It started when Hugh Hewitt, a right-wing talk-radio host, interviewed Mr. Ryan. In that interview, the vice-presidential candidate boasted about his fitness, declaring that he had once run a marathon in less than three hours.
∂ This claim piqued the interest of Runnerís World magazine, which noted that marathon times are recorded ó and that it was unable to find any evidence of Mr. Ryanís accomplishment. It eventually transpired that Mr. Ryan had indeed once run a marathon, but that his time was actually more than four hours.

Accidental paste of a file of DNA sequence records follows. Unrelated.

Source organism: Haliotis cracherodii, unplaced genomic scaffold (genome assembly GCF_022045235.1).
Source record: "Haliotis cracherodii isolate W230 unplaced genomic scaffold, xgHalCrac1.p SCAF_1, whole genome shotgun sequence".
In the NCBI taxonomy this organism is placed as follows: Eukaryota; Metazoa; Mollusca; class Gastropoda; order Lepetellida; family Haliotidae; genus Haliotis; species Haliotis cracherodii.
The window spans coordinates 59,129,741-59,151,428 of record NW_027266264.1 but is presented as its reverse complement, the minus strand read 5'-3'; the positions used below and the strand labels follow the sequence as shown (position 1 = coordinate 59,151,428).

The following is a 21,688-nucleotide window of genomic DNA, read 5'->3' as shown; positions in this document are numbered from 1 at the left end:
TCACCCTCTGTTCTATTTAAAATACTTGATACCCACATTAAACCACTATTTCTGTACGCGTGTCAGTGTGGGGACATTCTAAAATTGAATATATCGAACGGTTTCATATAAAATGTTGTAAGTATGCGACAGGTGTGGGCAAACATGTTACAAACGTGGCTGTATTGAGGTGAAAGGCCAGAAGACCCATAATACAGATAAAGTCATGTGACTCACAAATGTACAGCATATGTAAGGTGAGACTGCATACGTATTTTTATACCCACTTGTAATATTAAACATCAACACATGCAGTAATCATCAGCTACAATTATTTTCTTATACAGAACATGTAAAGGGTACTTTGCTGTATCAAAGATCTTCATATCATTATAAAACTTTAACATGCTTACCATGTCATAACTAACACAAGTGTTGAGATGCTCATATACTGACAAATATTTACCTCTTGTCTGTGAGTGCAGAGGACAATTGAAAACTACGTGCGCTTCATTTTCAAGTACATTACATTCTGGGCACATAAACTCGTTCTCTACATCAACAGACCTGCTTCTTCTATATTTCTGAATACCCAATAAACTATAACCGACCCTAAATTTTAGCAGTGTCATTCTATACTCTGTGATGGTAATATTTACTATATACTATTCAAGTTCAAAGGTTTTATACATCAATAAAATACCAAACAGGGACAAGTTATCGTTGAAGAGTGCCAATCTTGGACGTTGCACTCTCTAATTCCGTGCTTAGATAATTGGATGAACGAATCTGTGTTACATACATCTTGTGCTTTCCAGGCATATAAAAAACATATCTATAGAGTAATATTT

But didnít the Congressional Budget Office evaluate Mr. Ryanís plan and conclude that it would indeed reduce the deficit? Iím glad you asked that. You see, the budget office didnít actually evaluate his plan, because there werenít enough details. Instead, it let Mr. Ryan specify paths for future spending and revenue, while noting ó in what sounds to me like a hint of snark ó that ďNo proposals were specified that would generate that path.Ē
∂ So Mr. Ryan basically told the budget office to assume that his plan would slash the deficit, then claimed the resulting report as vindication of his deficit-slashing claims. Sorry, but thatís the policy equivalent of sneaking into a marathon near the finish line, then claiming victory.